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Today's Creation Moment

Sep
22
The Scuba Bug
Romans 1:20
"For the invisible things of him from the creation of the world are clearly seen, being understood by the things that are made, even his eternal power and Godhead;...
The familiar little insect known as the water boatman is a marvel of engineering design. About an inch long, it swims on its back on the surface of the pond using two of its legs that are extra long...
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The Social Lives of Bacteria

Genesis 11:6a
"And the LORD said, Behold, the people is one, and they have all one language; and this they begin to do...."

About 300 years after the Genesis Flood, when all people spoke the same language, they decided to work together to build a great city. Working together for a common goal is called "social intelligence." Do animals practice social intelligence? Of course, there are the bees, the ants and the beavers, but even bacteria – among the lowliest of all creatures – also show social intelligence!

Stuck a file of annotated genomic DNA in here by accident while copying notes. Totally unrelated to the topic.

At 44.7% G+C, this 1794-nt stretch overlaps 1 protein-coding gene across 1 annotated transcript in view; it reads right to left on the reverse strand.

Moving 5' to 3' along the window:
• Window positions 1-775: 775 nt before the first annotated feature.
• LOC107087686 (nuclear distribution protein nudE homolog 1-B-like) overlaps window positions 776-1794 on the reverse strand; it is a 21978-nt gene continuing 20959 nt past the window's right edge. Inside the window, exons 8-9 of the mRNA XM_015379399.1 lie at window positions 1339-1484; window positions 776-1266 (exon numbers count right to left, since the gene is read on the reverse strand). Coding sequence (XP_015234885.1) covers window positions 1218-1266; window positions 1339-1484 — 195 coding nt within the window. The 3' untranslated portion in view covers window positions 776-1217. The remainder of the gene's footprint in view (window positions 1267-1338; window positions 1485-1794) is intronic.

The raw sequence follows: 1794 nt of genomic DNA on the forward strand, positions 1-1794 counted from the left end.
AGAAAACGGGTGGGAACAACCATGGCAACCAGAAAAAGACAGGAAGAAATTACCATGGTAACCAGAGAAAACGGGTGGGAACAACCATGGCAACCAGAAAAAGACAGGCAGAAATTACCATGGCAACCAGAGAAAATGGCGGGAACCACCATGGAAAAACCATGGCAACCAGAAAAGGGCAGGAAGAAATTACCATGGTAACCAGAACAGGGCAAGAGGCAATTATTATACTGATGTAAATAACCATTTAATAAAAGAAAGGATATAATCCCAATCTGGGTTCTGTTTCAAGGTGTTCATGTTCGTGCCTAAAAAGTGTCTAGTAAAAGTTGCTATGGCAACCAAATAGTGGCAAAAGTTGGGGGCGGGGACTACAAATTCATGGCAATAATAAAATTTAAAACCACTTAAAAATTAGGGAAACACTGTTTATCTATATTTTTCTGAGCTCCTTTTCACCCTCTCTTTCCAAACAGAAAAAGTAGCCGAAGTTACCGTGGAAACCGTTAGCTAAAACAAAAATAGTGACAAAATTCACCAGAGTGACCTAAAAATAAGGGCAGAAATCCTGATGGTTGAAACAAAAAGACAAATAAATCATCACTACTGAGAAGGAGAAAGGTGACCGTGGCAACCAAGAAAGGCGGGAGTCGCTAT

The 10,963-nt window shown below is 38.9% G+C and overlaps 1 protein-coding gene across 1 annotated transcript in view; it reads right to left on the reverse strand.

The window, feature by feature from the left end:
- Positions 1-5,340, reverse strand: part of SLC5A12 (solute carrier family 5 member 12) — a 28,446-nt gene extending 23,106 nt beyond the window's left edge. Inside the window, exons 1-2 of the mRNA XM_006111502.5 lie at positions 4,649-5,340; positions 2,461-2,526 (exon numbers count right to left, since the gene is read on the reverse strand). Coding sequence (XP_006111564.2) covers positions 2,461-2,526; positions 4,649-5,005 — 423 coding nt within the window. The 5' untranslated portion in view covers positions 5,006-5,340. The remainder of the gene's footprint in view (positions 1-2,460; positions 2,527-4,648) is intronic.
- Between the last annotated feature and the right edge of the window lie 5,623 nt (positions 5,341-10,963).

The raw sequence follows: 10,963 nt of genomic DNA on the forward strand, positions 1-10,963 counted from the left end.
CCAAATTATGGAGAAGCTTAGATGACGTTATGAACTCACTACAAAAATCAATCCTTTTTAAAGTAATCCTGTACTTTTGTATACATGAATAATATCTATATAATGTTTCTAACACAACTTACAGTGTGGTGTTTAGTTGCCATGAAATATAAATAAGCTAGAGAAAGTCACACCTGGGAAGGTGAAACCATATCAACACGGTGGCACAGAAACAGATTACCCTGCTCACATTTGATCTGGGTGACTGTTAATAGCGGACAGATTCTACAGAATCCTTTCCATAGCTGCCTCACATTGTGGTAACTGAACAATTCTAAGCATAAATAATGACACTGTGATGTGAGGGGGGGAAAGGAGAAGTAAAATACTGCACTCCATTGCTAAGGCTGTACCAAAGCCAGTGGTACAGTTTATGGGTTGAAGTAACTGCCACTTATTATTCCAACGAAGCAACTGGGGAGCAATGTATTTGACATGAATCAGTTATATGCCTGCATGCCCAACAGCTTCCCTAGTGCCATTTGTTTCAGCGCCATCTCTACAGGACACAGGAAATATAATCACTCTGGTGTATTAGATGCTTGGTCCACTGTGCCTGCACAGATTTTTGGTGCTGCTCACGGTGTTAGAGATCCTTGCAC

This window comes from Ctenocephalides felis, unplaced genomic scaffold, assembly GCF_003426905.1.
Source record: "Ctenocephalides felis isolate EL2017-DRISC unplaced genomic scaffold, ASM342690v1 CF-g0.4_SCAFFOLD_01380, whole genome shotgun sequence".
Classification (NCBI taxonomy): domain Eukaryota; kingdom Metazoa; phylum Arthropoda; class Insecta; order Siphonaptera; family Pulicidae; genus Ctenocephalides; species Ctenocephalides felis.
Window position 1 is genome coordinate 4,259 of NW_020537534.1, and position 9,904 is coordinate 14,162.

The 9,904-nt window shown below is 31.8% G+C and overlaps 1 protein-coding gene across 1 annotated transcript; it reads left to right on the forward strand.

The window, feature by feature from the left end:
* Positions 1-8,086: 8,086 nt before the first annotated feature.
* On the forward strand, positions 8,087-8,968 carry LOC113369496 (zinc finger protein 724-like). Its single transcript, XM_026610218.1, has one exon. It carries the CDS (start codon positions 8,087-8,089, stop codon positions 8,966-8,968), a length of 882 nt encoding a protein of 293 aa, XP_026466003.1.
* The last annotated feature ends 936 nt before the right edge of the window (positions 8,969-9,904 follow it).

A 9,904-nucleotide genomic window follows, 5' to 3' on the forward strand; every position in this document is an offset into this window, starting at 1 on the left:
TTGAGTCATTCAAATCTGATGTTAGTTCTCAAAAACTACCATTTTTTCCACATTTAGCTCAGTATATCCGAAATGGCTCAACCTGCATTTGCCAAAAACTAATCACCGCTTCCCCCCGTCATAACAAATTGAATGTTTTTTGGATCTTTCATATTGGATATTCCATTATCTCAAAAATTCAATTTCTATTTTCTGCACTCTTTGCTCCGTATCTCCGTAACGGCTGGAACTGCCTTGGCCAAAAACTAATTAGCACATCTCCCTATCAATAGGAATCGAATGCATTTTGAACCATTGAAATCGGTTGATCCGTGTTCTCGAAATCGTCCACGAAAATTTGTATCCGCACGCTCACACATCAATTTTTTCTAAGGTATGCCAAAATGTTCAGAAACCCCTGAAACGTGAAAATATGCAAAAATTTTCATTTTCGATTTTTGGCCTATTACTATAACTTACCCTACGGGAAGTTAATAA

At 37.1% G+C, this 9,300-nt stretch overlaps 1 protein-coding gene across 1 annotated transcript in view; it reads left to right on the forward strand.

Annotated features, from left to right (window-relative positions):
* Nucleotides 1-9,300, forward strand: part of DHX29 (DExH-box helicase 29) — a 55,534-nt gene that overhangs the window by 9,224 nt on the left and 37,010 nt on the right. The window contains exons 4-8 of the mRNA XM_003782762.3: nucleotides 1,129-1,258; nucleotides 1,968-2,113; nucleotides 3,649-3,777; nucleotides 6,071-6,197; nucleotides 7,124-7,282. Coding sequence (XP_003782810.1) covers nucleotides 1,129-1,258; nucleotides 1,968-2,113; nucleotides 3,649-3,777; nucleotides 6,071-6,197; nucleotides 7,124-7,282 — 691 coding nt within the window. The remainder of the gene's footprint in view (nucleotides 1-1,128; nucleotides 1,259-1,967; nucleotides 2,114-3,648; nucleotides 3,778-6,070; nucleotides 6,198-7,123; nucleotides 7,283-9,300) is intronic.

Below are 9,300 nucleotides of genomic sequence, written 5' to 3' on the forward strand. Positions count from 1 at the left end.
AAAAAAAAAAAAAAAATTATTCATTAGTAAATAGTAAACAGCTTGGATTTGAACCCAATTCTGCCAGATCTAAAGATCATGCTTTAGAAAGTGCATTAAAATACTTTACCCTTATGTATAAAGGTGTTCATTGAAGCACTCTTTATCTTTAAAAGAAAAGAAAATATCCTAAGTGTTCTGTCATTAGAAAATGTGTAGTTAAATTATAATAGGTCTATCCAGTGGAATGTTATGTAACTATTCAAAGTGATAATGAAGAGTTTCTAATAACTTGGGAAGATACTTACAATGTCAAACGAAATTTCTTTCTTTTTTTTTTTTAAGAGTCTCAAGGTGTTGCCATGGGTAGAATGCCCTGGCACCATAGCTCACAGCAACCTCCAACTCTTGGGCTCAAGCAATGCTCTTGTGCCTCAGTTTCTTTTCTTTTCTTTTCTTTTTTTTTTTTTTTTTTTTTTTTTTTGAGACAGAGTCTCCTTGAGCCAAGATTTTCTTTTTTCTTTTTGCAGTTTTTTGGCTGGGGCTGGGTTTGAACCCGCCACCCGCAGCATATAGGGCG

Several types of common bacteria have shown evidence of social intelligence. Contrary to expectation, sometimes this cooperation takes place between unrelated types at the expense of genetically related individuals. Bacterial colonies where cooperation is taking place always attract freeloaders. Such colonies often find ways to discourage or even kill the freeloaders. One such cooperative community is a common soil bacterium. When they locate prey, they swarm over the prey like a pack of wolves. Many species of bacteria remain relatively singular until they sense that they have enough to form a community. Then, they communicate to each other by releasing certain molecules which the others sense, and they form slime mold colonies, or a biofilm.
 
Cooperation and a result of social intelligence can be used to do good or evil. But it doesn't matter where they are on the imagined evolutionary tree. God has given social abilities to many of His creatures as a means of helping their kind to survive.

Prayer: 
Lord, I thank You for the ability to cooperate with others to do good. Help me to better cooperate for the good of all. Amen.
Notes: 
Science News, 11/20: 2004, pp. 330-332, Bruce Bower, "One-Celled Socialites."